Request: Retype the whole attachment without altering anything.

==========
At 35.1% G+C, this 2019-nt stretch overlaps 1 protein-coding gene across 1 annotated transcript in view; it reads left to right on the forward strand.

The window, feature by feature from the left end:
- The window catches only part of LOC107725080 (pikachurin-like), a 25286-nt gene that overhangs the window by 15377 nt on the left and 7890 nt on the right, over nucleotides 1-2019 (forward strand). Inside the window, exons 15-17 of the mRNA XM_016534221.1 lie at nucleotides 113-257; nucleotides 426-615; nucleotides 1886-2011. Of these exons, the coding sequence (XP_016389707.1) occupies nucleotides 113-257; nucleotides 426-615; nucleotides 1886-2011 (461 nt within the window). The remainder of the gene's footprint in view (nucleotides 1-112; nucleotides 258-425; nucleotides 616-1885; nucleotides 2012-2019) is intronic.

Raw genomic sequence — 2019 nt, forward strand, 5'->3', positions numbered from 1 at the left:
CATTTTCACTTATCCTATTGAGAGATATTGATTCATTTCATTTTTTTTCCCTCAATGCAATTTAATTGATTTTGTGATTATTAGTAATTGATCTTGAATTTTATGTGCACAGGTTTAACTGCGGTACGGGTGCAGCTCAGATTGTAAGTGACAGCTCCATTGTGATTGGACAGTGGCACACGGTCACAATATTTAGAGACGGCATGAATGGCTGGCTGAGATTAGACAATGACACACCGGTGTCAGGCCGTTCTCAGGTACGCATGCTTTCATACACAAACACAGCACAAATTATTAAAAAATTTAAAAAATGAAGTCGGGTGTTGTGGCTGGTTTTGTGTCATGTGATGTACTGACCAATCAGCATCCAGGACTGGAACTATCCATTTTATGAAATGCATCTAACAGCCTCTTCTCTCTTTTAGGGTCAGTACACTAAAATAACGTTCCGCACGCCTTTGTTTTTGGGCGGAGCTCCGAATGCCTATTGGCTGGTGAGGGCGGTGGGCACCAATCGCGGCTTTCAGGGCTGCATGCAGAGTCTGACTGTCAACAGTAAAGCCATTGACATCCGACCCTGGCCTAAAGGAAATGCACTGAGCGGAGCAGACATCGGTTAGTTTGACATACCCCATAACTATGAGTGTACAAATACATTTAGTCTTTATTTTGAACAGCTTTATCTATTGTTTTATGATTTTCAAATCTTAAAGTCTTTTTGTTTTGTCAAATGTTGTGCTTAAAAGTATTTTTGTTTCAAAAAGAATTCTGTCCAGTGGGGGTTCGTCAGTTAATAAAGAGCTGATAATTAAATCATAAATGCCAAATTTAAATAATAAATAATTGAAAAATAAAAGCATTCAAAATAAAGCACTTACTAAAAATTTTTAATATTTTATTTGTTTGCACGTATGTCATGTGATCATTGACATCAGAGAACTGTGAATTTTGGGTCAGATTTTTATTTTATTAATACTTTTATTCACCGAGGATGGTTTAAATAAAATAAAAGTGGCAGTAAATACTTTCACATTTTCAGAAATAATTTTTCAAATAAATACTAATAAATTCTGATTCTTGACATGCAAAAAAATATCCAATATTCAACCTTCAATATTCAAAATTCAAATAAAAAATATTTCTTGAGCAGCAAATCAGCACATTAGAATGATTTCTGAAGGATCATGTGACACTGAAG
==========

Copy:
At 35.1% G+C, this 2019-nt stretch overlaps 1 protein-coding gene across 1 annotated transcript in view; it reads left to right on the forward strand.

The window, feature by feature from the left end:
- The window catches only part of LOC107725080 (pikachurin-like), a 25286-nt gene that overhangs the window by 15377 nt on the left and 7890 nt on the right, over nucleotides 1-2019 (forward strand). Inside the window, exons 15-17 of the mRNA XM_016534221.1 lie at nucleotides 113-257; nucleotides 426-615; nucleotides 1886-2011. Of these exons, the coding sequence (XP_016389707.1) occupies nucleotides 113-257; nucleotides 426-615; nucleotides 1886-2011 (461 nt within the window). The remainder of the gene's footprint in view (nucleotides 1-112; nucleotides 258-425; nucleotides 616-1885; nucleotides 2012-2019) is intronic.

Raw genomic sequence — 2019 nt, forward strand, 5'->3', positions numbered from 1 at the left:
CATTTTCACTTATCCTATTGAGAGATATTGATTCATTTCATTTTTTTTCCCTCAATGCAATTTAATTGATTTTGTGATTATTAGTAATTGATCTTGAATTTTATGTGCACAGGTTTAACTGCGGTACGGGTGCAGCTCAGATTGTAAGTGACAGCTCCATTGTGATTGGACAGTGGCACACGGTCACAATATTTAGAGACGGCATGAATGGCTGGCTGAGATTAGACAATGACACACCGGTGTCAGGCCGTTCTCAGGTACGCATGCTTTCATACACAAACACAGCACAAATTATTAAAAAATTTAAAAAATGAAGTCGGGTGTTGTGGCTGGTTTTGTGTCATGTGATGTACTGACCAATCAGCATCCAGGACTGGAACTATCCATTTTATGAAATGCATCTAACAGCCTCTTCTCTCTTTTAGGGTCAGTACACTAAAATAACGTTCCGCACGCCTTTGTTTTTGGGCGGAGCTCCGAATGCCTATTGGCTGGTGAGGGCGGTGGGCACCAATCGCGGCTTTCAGGGCTGCATGCAGAGTCTGACTGTCAACAGTAAAGCCATTGACATCCGACCCTGGCCTAAAGGAAATGCACTGAGCGGAGCAGACATCGGTTAGTTTGACATACCCCATAACTATGAGTGTACAAATACATTTAGTCTTTATTTTGAACAGCTTTATCTATTGTTTTATGATTTTCAAATCTTAAAGTCTTTTTGTTTTGTCAAATGTTGTGCTTAAAAGTATTTTTGTTTCAAAAAGAATTCTGTCCAGTGGGGGTTCGTCAGTTAATAAAGAGCTGATAATTAAATCATAAATGCCAAATTTAAATAATAAATAATTGAAAAATAAAAGCATTCAAAATAAAGCACTTACTAAAAATTTTTAATATTTTATTTGTTTGCACGTATGTCATGTGATCATTGACATCAGAGAACTGTGAATTTTGGGTCAGATTTTTATTTTATTAATACTTTTATTCACCGAGGATGGTTTAAATAAAATAAAAGTGGCAGTAAATACTTTCACATTTTCAGAAATAATTTTTCAAATAAATACTAATAAATTCTGATTCTTGACATGCAAAAAAATATCCAATATTCAACCTTCAATATTCAAAATTCAAATAAAAAATATTTCTTGAGCAGCAAATCAGCACATTAGAATGATTTCTGAAGGATCATGTGACACTGAAG